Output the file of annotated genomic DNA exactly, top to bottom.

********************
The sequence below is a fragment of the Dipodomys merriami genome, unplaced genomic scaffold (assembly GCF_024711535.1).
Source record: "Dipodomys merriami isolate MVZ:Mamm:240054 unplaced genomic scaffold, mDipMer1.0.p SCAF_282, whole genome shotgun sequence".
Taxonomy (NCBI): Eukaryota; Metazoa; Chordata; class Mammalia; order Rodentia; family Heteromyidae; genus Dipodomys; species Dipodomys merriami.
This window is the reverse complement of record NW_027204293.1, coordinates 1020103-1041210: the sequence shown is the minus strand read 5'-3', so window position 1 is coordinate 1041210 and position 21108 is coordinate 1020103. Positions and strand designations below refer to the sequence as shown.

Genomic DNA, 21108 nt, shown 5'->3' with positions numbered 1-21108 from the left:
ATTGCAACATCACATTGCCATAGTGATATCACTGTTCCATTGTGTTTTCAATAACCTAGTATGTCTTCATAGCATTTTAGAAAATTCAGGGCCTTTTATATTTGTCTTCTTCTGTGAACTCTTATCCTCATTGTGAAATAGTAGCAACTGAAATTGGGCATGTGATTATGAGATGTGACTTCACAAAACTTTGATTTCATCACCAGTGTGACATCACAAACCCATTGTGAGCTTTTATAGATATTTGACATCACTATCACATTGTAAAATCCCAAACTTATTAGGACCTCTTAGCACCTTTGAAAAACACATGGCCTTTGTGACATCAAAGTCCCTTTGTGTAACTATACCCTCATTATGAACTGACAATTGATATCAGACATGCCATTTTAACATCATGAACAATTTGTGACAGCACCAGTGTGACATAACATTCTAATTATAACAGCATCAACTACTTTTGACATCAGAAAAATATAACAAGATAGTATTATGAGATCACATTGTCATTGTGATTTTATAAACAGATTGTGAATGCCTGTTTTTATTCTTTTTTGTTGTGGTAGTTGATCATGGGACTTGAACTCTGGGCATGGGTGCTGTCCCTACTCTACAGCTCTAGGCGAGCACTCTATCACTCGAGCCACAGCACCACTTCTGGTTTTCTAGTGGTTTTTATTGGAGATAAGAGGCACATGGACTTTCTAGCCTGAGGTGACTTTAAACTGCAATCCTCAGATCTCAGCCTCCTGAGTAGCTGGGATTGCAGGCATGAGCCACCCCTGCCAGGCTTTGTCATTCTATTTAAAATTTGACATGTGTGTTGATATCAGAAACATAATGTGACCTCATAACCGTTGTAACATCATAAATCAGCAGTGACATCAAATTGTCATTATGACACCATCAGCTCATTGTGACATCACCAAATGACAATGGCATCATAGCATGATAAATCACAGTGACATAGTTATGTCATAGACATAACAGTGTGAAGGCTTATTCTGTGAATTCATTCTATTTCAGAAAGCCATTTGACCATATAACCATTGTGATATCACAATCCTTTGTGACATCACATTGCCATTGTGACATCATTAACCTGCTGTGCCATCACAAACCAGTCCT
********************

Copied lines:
The sequence below is a fragment of the Dipodomys merriami genome, unplaced genomic scaffold (assembly GCF_024711535.1).
Source record: "Dipodomys merriami isolate MVZ:Mamm:240054 unplaced genomic scaffold, mDipMer1.0.p SCAF_282, whole genome shotgun sequence".
Taxonomy (NCBI): Eukaryota; Metazoa; Chordata; class Mammalia; order Rodentia; family Heteromyidae; genus Dipodomys; species Dipodomys merriami.
This window is the reverse complement of record NW_027204293.1, coordinates 1020103-1041210: the sequence shown is the minus strand read 5'-3', so window position 1 is coordinate 1041210 and position 21108 is coordinate 1020103. Positions and strand designations below refer to the sequence as shown.

Genomic DNA, 21108 nt, shown 5'->3' with positions numbered 1-21108 from the left:
ATTGCAACATCACATTGCCATAGTGATATCACTGTTCCATTGTGTTTTCAATAACCTAGTATGTCTTCATAGCATTTTAGAAAATTCAGGGCCTTTTATATTTGTCTTCTTCTGTGAACTCTTATCCTCATTGTGAAATAGTAGCAACTGAAATTGGGCATGTGATTATGAGATGTGACTTCACAAAACTTTGATTTCATCACCAGTGTGACATCACAAACCCATTGTGAGCTTTTATAGATATTTGACATCACTATCACATTGTAAAATCCCAAACTTATTAGGACCTCTTAGCACCTTTGAAAAACACATGGCCTTTGTGACATCAAAGTCCCTTTGTGTAACTATACCCTCATTATGAACTGACAATTGATATCAGACATGCCATTTTAACATCATGAACAATTTGTGACAGCACCAGTGTGACATAACATTCTAATTATAACAGCATCAACTACTTTTGACATCAGAAAAATATAACAAGATAGTATTATGAGATCACATTGTCATTGTGATTTTATAAACAGATTGTGAATGCCTGTTTTTATTCTTTTTTGTTGTGGTAGTTGATCATGGGACTTGAACTCTGGGCATGGGTGCTGTCCCTACTCTACAGCTCTAGGCGAGCACTCTATCACTCGAGCCACAGCACCACTTCTGGTTTTCTAGTGGTTTTTATTGGAGATAAGAGGCACATGGACTTTCTAGCCTGAGGTGACTTTAAACTGCAATCCTCAGATCTCAGCCTCCTGAGTAGCTGGGATTGCAGGCATGAGCCACCCCTGCCAGGCTTTGTCATTCTATTTAAAATTTGACATGTGTGTTGATATCAGAAACATAATGTGACCTCATAACCGTTGTAACATCATAAATCAGCAGTGACATCAAATTGTCATTATGACACCATCAGCTCATTGTGACATCACCAAATGACAATGGCATCATAGCATGATAAATCACAGTGACATAGTTATGTCATAGACATAACAGTGTGAAGGCTTATTCTGTGAATTCATTCTATTTCAGAAAGCCATTTGACCATATAACCATTGTGATATCACAATCCTTTGTGACATCACATTGCCATTGTGACATCATTAACCTGCTGTGCCATCACAAACCAGTCCT